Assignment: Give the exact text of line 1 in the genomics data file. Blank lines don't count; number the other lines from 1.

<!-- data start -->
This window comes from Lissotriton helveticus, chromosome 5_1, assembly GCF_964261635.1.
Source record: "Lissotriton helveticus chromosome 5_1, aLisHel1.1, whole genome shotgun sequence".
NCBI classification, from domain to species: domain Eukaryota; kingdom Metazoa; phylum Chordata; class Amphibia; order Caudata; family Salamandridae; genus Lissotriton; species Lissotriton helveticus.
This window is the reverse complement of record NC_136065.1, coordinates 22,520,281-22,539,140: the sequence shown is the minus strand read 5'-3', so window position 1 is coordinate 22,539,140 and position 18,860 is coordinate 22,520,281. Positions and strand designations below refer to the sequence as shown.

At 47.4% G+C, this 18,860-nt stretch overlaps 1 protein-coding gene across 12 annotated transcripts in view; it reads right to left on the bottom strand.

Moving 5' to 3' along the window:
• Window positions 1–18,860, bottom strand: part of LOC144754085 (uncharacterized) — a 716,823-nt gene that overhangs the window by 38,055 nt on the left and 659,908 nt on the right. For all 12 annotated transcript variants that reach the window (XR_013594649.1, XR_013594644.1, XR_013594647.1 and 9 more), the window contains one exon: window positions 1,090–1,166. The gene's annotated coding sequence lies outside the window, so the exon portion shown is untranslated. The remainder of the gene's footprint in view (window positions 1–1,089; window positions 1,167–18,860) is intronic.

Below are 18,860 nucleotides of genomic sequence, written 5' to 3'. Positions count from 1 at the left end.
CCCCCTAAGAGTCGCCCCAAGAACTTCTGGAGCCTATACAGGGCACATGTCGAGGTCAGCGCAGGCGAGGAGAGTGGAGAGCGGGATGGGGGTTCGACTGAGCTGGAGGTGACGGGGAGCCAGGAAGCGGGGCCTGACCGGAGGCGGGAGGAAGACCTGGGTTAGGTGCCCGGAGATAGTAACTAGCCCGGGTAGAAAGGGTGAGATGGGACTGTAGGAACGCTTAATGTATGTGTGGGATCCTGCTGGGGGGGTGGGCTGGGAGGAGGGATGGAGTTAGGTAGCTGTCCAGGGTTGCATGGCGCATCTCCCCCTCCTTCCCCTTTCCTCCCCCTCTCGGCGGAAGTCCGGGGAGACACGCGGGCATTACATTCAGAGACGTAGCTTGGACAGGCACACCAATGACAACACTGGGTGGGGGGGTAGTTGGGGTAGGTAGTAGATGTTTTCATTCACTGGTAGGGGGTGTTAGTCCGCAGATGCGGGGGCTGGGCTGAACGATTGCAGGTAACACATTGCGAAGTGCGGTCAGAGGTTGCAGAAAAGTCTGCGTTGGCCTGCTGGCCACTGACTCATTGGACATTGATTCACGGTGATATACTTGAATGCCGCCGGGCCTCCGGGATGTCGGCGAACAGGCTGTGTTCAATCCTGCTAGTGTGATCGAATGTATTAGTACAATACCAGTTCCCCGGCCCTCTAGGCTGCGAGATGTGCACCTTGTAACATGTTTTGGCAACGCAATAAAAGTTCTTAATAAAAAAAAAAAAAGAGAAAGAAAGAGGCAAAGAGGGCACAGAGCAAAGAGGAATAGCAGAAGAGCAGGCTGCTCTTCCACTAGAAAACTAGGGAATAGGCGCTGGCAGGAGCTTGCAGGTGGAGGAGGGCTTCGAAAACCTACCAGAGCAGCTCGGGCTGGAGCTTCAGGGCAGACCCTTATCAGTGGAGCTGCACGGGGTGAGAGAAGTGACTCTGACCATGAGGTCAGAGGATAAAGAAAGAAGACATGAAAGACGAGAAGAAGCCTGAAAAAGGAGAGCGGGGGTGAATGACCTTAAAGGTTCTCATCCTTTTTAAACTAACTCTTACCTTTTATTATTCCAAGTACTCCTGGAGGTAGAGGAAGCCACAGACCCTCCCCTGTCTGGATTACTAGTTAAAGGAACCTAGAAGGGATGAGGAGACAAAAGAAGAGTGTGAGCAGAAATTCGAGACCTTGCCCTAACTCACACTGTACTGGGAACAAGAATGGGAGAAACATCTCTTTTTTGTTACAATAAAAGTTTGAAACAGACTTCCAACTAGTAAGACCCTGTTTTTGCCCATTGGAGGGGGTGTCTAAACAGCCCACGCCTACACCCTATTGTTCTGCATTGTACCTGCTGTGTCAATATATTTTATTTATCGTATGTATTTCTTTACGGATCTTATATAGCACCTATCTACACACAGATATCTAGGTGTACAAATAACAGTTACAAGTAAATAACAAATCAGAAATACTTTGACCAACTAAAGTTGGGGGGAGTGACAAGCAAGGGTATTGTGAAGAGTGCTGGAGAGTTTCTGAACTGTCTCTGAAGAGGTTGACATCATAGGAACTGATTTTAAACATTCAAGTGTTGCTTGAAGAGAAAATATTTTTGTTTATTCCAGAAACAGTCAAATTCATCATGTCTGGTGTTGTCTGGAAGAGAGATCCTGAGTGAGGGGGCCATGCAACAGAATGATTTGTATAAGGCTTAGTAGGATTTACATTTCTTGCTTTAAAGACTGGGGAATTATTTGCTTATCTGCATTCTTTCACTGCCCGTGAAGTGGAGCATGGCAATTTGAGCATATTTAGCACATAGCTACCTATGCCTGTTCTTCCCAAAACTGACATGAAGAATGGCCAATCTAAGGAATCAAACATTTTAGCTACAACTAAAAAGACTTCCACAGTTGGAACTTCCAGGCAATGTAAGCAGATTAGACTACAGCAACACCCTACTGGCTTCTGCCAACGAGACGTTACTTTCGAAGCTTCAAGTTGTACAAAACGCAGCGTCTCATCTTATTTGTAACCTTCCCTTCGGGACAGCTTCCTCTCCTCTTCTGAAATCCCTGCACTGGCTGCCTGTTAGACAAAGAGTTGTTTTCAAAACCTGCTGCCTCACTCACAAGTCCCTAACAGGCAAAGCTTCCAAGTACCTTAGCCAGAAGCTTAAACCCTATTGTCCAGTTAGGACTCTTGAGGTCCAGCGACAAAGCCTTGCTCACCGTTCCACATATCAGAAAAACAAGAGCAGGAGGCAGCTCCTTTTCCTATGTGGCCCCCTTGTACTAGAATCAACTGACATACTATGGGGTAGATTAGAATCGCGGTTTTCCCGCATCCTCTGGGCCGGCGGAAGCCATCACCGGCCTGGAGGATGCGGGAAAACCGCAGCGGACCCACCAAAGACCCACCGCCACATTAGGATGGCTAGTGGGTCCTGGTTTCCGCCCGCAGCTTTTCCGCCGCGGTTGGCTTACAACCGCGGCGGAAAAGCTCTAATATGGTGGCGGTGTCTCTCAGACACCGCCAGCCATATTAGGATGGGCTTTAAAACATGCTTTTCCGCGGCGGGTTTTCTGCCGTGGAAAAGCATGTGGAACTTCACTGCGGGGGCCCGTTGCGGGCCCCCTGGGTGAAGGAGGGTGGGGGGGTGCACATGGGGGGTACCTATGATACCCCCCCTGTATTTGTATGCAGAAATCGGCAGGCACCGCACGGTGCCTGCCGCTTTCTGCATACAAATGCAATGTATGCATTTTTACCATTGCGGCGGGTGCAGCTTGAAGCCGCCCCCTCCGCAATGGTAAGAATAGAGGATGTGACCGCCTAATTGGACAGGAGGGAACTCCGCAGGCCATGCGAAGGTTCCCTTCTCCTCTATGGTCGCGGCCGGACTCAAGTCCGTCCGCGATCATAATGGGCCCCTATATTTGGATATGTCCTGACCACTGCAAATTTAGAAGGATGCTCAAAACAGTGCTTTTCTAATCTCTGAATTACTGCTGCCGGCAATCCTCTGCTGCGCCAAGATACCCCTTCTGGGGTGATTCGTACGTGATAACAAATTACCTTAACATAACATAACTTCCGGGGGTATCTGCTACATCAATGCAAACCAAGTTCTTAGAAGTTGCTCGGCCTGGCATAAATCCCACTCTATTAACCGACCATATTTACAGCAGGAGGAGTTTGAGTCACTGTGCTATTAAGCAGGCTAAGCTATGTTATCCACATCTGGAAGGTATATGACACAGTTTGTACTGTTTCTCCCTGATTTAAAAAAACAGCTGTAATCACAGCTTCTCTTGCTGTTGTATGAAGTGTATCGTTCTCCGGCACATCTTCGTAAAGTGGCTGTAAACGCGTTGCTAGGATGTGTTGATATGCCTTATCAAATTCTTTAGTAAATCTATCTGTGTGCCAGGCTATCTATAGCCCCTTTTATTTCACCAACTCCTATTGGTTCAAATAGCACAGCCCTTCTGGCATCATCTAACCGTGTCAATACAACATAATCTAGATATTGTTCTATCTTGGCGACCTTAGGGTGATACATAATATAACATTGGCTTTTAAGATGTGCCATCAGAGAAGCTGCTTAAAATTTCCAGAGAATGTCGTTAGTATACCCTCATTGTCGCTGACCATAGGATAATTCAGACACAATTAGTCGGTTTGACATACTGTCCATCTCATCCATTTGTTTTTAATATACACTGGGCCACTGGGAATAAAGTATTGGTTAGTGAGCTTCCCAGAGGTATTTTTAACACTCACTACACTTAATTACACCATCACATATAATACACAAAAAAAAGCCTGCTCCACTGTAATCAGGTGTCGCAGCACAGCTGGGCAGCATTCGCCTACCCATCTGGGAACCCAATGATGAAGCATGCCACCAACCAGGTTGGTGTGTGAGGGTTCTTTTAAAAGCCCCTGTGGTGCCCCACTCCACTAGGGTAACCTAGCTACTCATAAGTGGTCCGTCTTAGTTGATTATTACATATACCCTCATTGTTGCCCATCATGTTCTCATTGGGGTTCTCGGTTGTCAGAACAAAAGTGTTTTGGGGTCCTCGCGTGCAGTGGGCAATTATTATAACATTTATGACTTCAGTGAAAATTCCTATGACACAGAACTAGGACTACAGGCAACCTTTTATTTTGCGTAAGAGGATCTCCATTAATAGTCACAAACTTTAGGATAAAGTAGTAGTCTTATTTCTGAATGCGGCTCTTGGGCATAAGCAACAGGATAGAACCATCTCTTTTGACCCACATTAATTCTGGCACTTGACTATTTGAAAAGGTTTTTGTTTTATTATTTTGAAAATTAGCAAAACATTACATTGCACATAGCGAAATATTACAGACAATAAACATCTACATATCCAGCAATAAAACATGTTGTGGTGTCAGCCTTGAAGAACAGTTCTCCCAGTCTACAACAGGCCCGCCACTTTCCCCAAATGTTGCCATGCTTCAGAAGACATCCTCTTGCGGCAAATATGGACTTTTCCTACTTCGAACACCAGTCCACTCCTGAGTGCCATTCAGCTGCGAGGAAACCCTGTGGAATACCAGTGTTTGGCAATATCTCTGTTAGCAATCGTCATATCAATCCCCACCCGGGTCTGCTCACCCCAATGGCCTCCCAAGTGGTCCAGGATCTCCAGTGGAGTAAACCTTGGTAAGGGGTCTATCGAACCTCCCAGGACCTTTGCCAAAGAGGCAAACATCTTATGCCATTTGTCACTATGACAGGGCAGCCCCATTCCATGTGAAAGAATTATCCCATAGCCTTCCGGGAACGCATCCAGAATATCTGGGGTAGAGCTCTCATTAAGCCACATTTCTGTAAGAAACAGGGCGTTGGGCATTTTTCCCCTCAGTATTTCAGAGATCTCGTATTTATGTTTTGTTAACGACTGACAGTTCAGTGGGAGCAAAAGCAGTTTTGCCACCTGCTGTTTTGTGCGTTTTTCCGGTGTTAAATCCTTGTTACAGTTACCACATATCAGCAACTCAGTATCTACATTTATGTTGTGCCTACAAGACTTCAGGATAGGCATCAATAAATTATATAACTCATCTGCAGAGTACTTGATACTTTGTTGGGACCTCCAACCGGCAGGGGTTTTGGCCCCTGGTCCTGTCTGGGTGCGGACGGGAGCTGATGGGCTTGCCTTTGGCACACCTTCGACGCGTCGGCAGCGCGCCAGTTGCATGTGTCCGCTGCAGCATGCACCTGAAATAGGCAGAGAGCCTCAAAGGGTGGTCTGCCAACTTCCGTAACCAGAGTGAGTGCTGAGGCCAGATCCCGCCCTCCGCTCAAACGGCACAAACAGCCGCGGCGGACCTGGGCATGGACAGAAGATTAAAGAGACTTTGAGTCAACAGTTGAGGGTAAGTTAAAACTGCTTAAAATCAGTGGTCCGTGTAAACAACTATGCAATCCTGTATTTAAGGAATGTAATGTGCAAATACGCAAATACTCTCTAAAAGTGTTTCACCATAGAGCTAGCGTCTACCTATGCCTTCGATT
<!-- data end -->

This window comes from Lissotriton helveticus, chromosome 5_1, assembly GCF_964261635.1.